Last year I bought a 20 year old Butferring 52" combi head sander. It’s a really fine 2-ton machine and overall very reliable. This is pre-computer programmable, so not a lot of fuss. However, frequently I get cross-grain marks similar to planer marks, except they're harder to sand out than planer marks would be. I can run the same board with each of the three settings (calibration with steel contact head only, graphite platen only, or combi mode) and I still get the marks. It seems the only time I don't get them is with a brand new sanding belt. The head is solid steel with spiral serrations/relief grooves. Any diagnostic thoughts would be appreciated.
(Solid Wood Machining Forum)
From contributor C:
I am not a wide belt man, but you have answered your own question. If you get the same marks regardless of which head you use (apparently a 3 head machine), it is not one of the heads because contact rolls and platens are entirely different.
If you do not get the marks when running a new belt, it proves that it is not something in the feed or the hold down system or you would get the marks regardless of belt age. I would guess that it is the belt lap joint and that you need to change suppliers.
Comment from contributor C:
I’ve been repairing widebelt sanders for over 18 years and your problem is the most common problem I encounter. Your chatter marks are coming from the abrasive belt. As you mentioned, they disappear with a new belt. Some abrasive belts are better than others, but they all have a splice and the area of the splice is never the same thickness as the rest of the belt.
For extreme visual purposes, imagine the spice being and eighth inch thicker than the rest of the belt. Every time that spice gets pinched between the contact drum and the wood, the contact drum embosses that spice into the wood and the result is a chatter mark.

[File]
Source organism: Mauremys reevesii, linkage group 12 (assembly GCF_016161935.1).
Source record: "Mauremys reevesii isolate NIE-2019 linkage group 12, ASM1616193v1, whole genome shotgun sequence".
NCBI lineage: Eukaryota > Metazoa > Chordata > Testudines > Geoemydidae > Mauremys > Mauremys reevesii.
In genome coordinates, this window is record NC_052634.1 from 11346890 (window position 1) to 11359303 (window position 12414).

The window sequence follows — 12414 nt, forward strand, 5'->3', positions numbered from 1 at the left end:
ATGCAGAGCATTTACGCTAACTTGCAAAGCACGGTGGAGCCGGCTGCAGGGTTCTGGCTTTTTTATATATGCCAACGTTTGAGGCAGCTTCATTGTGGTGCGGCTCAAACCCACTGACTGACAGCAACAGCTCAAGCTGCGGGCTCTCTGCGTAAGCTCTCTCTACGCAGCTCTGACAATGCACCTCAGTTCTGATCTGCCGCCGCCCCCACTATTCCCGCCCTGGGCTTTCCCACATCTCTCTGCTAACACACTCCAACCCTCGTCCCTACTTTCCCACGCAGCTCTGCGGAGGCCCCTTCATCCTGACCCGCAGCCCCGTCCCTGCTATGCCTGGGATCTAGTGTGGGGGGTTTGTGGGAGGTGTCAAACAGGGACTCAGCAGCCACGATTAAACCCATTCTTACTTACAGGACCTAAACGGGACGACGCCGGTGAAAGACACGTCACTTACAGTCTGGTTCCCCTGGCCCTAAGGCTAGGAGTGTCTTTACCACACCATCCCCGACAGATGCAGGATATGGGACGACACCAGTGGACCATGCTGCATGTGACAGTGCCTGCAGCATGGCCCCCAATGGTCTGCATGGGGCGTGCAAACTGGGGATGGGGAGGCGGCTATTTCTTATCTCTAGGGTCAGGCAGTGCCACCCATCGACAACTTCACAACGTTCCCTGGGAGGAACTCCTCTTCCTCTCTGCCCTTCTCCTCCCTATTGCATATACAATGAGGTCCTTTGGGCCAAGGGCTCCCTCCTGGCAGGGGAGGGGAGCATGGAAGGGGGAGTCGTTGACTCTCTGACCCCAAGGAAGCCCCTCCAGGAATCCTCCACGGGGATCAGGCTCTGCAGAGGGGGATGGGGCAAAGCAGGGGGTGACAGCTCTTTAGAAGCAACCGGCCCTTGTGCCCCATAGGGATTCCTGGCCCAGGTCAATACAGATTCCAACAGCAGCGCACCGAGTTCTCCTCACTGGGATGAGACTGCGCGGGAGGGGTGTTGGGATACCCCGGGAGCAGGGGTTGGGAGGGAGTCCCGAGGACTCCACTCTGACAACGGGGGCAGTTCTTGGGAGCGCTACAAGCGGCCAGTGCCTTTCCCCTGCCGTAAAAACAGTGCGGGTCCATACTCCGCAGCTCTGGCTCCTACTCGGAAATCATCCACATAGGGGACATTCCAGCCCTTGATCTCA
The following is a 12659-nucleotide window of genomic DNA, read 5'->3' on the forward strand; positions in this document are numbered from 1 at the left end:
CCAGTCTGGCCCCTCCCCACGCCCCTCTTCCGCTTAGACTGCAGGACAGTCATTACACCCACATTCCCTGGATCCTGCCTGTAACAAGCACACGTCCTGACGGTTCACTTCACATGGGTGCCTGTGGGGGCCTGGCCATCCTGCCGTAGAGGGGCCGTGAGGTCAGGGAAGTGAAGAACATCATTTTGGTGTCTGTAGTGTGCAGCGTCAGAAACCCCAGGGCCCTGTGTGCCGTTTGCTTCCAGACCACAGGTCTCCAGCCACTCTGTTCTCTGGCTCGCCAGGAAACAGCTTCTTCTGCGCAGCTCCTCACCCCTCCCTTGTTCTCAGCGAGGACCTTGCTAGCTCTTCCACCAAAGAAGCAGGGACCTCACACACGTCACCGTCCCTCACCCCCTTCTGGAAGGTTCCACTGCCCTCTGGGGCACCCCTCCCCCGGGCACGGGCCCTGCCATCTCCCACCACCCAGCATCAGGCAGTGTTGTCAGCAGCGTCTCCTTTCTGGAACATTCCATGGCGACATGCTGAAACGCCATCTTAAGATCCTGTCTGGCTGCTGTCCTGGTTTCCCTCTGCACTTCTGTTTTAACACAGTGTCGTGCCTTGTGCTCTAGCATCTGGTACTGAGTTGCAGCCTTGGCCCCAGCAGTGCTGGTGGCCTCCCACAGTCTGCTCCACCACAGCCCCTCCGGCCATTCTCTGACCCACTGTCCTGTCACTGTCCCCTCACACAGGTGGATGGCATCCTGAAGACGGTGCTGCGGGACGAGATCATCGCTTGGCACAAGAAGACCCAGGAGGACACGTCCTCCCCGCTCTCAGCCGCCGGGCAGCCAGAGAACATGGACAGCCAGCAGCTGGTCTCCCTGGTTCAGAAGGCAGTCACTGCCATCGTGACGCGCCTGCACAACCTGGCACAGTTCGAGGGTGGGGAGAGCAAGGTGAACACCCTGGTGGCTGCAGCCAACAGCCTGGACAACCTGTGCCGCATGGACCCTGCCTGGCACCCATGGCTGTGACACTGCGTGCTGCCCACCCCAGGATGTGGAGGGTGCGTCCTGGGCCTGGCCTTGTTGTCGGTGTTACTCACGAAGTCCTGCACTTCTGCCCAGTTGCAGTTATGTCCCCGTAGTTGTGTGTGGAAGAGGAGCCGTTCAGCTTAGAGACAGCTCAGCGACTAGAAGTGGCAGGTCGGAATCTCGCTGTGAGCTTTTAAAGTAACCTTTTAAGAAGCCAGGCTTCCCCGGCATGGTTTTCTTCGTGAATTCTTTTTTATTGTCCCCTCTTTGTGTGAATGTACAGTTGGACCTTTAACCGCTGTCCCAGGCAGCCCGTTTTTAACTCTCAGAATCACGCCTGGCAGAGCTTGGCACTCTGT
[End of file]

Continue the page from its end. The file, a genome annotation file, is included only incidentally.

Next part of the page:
Why doesn’t it show up with a new belt? With a new belt, the abrasive is sharp even at the splice. As the belt wears, the splice will load up faster. Just look at a used belt and you’ll be able to spot the spice immediately as there’s a heavy loading in that area. As the splice hits the wood, instead of having the consistent amount of removal the rest of the belt had, there’s the inconsistency due to the irregular amount of wear at the splice.
Here’s how to deal with it - the platen, and more importantly the platen backing. The platen offers a wide surface area to drag that spice out instead of embossing it at the crown of the contact drum. In addition, the backing of a platen is significantly softer than the hardness of the drum (steel, in your case.) As the splice comes between the platen and the wood, instead of being mashed into the wood, it absorbs into the platen. And instead of being in contact with the wood for an eighth inch or so, it’s dragged out for a couple inches. You mention you tried using just the platen alone. What is the backing of the platen? If it’s just a piece of hard felt, substitute that out for a piece of foam rubber (1/4”), then felt (1/8”) and then the graphite. The foam will do a great job to absorb the splice and the felt will help prevent the grain relief that generally occurs with too soft of a platen backing.